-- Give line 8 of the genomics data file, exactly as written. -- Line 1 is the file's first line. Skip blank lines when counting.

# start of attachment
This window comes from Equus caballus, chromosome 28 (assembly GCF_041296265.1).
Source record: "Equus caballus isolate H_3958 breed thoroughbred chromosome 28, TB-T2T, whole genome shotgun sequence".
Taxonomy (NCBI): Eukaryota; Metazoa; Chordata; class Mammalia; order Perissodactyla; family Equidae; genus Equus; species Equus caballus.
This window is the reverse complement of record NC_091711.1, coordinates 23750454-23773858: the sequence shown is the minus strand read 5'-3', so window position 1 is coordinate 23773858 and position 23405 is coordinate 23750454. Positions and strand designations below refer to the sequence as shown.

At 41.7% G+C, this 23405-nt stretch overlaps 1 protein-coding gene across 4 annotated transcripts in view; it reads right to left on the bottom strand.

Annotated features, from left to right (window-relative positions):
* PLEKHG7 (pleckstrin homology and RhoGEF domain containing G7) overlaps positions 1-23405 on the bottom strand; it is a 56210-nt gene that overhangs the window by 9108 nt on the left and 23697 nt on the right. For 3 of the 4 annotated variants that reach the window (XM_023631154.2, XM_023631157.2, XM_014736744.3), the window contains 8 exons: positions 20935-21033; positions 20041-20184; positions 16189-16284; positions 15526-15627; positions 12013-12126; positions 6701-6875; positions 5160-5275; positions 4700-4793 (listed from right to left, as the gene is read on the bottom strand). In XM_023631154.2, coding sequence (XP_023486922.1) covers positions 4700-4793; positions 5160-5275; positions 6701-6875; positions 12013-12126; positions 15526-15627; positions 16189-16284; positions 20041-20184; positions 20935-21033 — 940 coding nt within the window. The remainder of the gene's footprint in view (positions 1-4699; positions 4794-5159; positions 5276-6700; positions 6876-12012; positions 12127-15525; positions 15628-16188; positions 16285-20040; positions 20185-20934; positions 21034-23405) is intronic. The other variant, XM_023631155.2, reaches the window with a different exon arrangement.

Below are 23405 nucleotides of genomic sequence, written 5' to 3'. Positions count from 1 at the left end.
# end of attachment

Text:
Below are 23405 nucleotides of genomic sequence, written 5' to 3'. Positions count from 1 at the left end.